I really can't complain, because the sprite animations in MotM are absolutely brilliant. Every character has a gazzillion frames of animation. Not only that, but despite being black and white plus one other color, the sprites somehow manage to be finely detailed and yet very clear. You can see Zangief's fingers flex as he prepares to battle, and watch Dan stick his tongue out when he gets hit. Felicia rolls her hands around, which makes her sprite look anything but flat. Haohmaru's sword tilts up and down in a steady rhythm and you can even see Mai's breasts bounce. Everyone has hair and clothing which flows in perfect unison with their body's motions. I've never before seen this much detail and this smooth of animation in sprites this tiny. It's absolutely fantastic.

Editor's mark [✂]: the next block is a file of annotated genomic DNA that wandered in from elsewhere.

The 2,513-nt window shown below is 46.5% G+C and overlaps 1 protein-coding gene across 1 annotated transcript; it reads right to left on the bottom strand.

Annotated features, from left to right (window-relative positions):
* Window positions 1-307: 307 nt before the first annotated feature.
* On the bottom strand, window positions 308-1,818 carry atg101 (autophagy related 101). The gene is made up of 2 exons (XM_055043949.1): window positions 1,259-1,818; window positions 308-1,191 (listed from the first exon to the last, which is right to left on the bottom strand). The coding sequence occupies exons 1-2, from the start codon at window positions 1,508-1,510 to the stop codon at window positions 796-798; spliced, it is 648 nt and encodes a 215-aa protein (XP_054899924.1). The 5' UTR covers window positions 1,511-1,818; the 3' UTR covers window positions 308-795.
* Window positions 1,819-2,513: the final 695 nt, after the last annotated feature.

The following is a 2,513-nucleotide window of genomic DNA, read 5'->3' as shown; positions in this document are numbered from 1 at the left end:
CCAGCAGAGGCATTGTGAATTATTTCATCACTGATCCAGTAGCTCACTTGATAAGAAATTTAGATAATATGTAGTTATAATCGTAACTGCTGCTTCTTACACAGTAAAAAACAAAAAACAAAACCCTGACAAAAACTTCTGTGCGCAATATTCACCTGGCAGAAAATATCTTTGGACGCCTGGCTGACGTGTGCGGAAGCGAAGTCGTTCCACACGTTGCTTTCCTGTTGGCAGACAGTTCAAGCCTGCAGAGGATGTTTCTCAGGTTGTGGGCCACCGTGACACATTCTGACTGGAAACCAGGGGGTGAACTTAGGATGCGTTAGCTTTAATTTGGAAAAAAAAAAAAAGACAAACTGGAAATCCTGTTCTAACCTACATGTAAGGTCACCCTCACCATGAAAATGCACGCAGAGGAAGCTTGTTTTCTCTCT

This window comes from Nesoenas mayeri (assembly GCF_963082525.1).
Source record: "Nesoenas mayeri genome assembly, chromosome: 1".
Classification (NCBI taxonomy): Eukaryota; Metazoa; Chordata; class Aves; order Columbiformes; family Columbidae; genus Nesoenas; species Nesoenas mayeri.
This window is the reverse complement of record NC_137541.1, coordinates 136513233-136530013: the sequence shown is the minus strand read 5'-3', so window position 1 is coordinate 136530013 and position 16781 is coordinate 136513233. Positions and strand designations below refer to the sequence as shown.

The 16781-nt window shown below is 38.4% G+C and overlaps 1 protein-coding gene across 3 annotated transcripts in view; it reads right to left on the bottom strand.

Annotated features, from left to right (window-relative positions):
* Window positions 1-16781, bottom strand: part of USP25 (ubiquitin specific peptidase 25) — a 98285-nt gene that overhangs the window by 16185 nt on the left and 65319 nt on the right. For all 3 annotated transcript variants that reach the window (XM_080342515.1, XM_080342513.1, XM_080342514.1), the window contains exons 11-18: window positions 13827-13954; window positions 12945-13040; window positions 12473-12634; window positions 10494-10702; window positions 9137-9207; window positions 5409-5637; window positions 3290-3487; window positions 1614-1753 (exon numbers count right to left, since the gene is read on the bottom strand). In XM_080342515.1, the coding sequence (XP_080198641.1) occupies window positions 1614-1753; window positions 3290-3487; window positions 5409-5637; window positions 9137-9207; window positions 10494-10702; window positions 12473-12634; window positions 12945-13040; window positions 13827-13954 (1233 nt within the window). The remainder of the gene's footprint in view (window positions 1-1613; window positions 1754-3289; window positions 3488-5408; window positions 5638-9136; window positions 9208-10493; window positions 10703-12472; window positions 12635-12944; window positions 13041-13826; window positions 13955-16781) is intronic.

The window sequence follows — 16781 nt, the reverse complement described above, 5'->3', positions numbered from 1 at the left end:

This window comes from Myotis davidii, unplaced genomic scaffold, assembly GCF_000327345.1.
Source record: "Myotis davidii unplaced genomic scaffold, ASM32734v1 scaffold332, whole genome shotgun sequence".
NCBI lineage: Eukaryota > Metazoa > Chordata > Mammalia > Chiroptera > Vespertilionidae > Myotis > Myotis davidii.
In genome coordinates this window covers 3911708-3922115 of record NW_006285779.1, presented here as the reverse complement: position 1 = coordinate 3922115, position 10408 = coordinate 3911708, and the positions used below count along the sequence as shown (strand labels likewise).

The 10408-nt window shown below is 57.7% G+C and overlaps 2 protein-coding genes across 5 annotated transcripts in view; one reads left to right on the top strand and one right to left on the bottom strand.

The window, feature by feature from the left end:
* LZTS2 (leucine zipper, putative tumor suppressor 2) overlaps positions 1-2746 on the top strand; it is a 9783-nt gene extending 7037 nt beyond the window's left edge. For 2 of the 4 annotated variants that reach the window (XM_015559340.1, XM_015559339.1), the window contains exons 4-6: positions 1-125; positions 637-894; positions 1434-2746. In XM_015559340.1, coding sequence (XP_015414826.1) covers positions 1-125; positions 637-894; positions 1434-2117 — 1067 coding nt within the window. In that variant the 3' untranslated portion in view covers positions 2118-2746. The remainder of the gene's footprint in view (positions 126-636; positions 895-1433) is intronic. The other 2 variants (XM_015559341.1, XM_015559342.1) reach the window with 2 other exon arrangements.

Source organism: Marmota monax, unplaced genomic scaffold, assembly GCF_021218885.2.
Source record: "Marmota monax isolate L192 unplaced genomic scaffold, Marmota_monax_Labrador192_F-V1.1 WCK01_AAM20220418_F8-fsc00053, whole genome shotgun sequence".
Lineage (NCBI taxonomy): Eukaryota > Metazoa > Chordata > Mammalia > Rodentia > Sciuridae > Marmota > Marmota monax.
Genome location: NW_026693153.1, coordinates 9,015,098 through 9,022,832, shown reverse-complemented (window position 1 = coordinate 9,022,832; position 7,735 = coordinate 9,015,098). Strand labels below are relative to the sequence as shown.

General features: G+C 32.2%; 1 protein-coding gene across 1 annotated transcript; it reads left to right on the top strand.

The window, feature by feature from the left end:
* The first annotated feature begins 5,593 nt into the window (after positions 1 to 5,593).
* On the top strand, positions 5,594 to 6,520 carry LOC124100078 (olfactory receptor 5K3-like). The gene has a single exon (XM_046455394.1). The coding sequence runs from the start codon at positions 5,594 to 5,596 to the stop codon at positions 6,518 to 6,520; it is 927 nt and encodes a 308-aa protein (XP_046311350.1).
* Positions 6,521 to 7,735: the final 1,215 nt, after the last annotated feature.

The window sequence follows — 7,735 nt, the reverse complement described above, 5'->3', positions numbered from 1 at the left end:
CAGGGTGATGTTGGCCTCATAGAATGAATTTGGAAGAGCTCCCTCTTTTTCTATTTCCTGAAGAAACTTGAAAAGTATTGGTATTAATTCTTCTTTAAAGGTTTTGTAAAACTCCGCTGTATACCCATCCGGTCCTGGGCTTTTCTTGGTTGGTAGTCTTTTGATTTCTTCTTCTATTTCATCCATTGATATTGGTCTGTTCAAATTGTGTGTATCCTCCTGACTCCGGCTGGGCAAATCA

The backdrops have more colors than the sprites, of course. When I first saw the screen shots my impression was that the backgrounds were so well painted that the monochrome sprites clashed in comparison. However, you really don't notice while playing, and the fact that the backgrounds use more pastel shades and possess less contrast than the sprites means the sprites stand out nicely, rather than blending into the backgrounds such that you can't see them (a common problem in handheld video games...I won't name any names). Also most of the backgrounds animate and contain parallax, from waves crashing onto rocks to Mount Rushmore scrolling by in the distance. I also like the birds flying away in the Germany level. Also you have to give them credit for making noon/nighttime variations of all of the levels...